Most Viewed Stories
Volunteers scour skatepark
A group of Willows Cub Scouts saw the writing on the wall, and decided to do something about it.
Pack No. 68 spent Saturday painting the Willows Skateboard Park, where vandals repeatedly leave an ocean of gang-related symbols and other spray-painted scribbles.
"It's nice to be able to do this for the community," said Aiden Imperatrice, 9, the Pack's newest member. "The skatepark looks better with all the bad words covered up."
Willows police officers closed the park around noon on Saturday, where 17 scouts, parents and troop leaders pitched in to paint over the mostly gang-related graffiti.
Willows police said the graffiti problem at the park and elsewhere is relentless.
As soon as one act of vandalism is cleaned up, another one appears, officers said.
Working together, it took the scouts a little more than an hour to roll on a coat of bright white paint, as people waiting to use the park stood watching.
"I can't tell you how much I appreciate this," said Christina Bohm of Orland, who brought her children to the skateboard park on Saturday. "What a wonderful example of what young people can do to take care of the community."
Bohm was so impressed with the boys' enthusiasm for the project, she said she wants to take the idea back to the Orland Boy Scouts, of which her sons are members.
"I would like to see our kids do something like this," she said.
Willows Cub Scout Kasey Coffman, 8, said painting the park was so much fun, it hardly seemed like work at all.
"I think we should get out and do more stuff like this," said Coffman, who has been a scout for two years.
Most of the boys, some in the organization since the first grade, said they have never done a project that directly serves the community, other than participate in the annual canned food drive.
The boys said they wouldn't mind doing more work-related projects that serve the community, if it was needed.
In fact, that is the reason parents and leaders organized the skatepark project, said Cynthia Roach, Pack No. 68 Committee chairwoman and den leader.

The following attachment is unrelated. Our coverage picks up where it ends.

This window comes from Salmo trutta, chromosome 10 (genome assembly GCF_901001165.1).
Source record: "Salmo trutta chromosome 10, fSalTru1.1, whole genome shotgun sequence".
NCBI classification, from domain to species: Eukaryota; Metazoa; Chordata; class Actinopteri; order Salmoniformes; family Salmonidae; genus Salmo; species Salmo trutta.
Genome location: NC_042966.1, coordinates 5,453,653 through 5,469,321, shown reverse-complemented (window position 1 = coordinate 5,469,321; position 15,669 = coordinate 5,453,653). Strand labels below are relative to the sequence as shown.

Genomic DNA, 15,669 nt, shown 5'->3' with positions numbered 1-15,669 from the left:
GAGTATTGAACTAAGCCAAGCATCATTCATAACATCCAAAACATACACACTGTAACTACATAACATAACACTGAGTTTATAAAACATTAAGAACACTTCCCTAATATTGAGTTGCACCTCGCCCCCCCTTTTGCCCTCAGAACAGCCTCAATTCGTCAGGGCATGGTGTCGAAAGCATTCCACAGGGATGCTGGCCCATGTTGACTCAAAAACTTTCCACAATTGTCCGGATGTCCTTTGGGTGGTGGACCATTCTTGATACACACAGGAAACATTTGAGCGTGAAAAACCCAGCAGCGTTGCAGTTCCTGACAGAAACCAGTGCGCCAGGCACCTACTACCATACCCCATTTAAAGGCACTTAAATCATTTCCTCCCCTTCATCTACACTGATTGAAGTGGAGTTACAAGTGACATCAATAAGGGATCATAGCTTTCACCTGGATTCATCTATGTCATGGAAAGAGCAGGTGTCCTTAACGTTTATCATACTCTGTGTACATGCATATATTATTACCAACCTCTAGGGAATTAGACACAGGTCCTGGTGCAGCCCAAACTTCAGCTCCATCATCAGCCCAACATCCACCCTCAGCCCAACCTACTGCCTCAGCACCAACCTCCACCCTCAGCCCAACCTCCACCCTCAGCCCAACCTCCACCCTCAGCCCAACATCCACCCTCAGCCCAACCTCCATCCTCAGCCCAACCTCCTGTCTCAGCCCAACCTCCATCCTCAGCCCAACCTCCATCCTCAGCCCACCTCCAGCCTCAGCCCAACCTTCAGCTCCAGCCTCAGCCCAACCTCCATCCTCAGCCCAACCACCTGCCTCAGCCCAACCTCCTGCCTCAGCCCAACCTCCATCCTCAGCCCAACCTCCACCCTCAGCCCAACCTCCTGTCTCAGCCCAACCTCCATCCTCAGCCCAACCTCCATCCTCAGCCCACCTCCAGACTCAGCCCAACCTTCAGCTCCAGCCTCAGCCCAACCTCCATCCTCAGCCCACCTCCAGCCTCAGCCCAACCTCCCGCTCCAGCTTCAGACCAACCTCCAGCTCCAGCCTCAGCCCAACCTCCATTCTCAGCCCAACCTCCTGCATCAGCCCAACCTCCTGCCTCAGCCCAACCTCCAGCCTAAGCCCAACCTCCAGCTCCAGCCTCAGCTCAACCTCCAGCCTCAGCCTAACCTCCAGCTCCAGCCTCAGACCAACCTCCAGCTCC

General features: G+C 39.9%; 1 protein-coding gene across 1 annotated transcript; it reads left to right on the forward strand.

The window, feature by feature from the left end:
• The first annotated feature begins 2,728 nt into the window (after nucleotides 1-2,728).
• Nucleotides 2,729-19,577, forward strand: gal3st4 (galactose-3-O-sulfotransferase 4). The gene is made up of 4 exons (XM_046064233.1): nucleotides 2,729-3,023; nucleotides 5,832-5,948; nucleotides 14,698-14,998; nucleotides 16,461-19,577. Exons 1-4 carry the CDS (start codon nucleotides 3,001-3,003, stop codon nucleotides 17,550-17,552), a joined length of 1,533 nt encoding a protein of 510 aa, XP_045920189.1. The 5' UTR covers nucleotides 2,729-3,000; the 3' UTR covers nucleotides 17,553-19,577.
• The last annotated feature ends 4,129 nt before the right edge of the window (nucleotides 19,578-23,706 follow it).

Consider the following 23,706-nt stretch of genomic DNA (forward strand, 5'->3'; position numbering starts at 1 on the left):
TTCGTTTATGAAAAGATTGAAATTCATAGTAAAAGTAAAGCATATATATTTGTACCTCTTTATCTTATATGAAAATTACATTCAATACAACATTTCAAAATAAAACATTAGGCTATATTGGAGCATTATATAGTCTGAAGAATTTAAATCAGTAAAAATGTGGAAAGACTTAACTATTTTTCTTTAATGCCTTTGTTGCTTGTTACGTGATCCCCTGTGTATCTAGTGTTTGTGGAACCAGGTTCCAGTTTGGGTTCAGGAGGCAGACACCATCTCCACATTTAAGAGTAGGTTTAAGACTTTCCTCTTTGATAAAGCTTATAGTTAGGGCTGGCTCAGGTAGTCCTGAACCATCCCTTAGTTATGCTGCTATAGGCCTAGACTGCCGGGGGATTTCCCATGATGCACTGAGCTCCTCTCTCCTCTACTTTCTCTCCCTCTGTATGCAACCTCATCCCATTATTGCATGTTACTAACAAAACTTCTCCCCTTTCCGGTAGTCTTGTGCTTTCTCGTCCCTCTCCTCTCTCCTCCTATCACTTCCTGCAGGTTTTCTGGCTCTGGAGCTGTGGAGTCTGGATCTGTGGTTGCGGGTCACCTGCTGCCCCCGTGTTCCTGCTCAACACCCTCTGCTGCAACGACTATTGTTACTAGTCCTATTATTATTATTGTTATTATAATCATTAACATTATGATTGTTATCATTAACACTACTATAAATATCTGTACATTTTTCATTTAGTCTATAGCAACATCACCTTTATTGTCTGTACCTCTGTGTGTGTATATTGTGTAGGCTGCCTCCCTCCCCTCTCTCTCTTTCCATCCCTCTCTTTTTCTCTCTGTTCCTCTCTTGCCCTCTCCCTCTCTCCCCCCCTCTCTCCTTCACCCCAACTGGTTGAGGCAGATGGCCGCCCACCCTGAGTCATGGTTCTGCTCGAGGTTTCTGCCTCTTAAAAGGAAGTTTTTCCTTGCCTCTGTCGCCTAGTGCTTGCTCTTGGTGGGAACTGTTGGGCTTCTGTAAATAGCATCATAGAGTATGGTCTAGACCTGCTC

"Community service is an important part of scouting," Roach said. "We would like to see the boys do more."
Since its founding in 1910, Boy Scouts of America has become one of the largest youth organizations in the U.S.
The Willows Cub and Boy Scouts troops have been around for decades, providing opportunities for youth to learn responsible citizenship and self-reliance through a wide range of outdoor activities and other programs, leaders said.
Pack No. 68 Board member Kristen Gray, whose 9-year-old son Garrett has been scouting for four years, said the organization has provided wonderful opportunities for the kids.
The pinewood derby is one of the most popular and successful family activities for the Cub Scouts, she said. Boy Scouts participate in an annual camping and fishing trip.
Several years ago, however, the number of Pack NO. 68 members declined to less than 12, requiring effort from leaders to renew interest in the program.
That effort has now paid off, Roach said, and a reinvigorated group hopes to put a new stamp on the face of scouting.
"The more scouts we have, the more parents," Roach said. "The more parents we have, the more ideas we have."
Pack 68 has 28 members who are looking for other projects that beautify or benefit the Willows community, Roach said.
CONTACT Susan Meeker at 934-6800 or firstname.lastname@example.org.